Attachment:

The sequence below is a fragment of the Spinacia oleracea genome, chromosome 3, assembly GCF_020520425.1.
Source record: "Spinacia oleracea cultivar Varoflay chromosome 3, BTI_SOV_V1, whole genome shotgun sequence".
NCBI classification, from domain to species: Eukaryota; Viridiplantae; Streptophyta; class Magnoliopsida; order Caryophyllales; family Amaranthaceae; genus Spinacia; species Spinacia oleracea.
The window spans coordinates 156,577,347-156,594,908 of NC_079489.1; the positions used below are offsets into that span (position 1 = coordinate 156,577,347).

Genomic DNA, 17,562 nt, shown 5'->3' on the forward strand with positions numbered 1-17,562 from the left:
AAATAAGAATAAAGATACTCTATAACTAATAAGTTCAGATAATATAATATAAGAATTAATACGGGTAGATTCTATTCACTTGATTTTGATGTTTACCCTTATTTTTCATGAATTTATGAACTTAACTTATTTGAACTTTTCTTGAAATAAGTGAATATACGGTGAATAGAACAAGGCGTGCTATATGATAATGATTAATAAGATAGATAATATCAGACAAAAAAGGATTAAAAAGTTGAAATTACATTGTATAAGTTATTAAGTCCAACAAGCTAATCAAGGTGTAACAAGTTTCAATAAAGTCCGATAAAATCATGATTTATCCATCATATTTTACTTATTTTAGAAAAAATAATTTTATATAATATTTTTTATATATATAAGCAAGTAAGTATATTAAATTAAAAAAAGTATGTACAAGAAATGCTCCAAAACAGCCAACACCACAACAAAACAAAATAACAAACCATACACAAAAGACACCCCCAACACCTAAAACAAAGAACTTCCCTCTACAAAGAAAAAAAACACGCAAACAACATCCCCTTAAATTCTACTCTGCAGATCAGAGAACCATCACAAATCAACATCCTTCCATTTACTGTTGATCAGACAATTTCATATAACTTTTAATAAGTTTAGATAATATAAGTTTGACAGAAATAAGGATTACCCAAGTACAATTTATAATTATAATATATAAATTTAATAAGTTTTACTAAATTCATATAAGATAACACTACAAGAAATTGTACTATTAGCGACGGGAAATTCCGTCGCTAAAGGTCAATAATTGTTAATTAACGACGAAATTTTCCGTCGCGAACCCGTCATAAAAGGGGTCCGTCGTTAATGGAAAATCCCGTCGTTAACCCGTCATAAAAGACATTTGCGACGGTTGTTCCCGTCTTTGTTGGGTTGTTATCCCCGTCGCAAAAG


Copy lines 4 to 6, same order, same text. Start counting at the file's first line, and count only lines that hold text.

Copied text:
The window spans coordinates 156,577,347-156,594,908 of NC_079489.1; the positions used below are offsets into that span (position 1 = coordinate 156,577,347).

Genomic DNA, 17,562 nt, shown 5'->3' on the forward strand with positions numbered 1-17,562 from the left:
AAATAAGAATAAAGATACTCTATAACTAATAAGTTCAGATAATATAATATAAGAATTAATACGGGTAGATTCTATTCACTTGATTTTGATGTTTACCCTTATTTTTCATGAATTTATGAACTTAACTTATTTGAACTTTTCTTGAAATAAGTGAATATACGGTGAATAGAACAAGGCGTGCTATATGATAATGATTAATAAGATAGATAATATCAGACAAAAAAGGATTAAAAAGTTGAAATTACATTGTATAAGTTATTAAGTCCAACAAGCTAATCAAGGTGTAACAAGTTTCAATAAAGTCCGATAAAATCATGATTTATCCATCATATTTTACTTATTTTAGAAAAAATAATTTTATATAATATTTTTTATATATATAAGCAAGTAAGTATATTAAATTAAAAAAAGTATGTACAAGAAATGCTCCAAAACAGCCAACACCACAACAAAACAAAATAACAAACCATACACAAAAGACACCCCCAACACCTAAAACAAAGAACTTCCCTCTACAAAGAAAAAAAACACGCAAACAACATCCCCTTAAATTCTACTCTGCAGATCAGAGAACCATCACAAATCAACATCCTTCCATTTACTGTTGATCAGACAATTTCATATAACTTTTAATAAGTTTAGATAATATAAGTTTGACAGAAATAAGGATTACCCAAGTACAATTTATAATTATAATATATAAATTTAATAAGTTTTACTAAATTCATATAAGATAACACTACAAGAAATTGTACTATTAGCGACGGGAAATTCCGTCGCTAAAGGTCAATAATTGTTAATTAACGACGAAATTTTCCGTCGCGAACCCGTCATAAAAGGGGTCCGTCGTTAATGGAAAATCCCGTCGTTAACCCGTCATAAAAGACATTTGCGACGGTTGTTCCCGTCTTTGTTGGGTTGTTATCCCCGTCGCAAAAG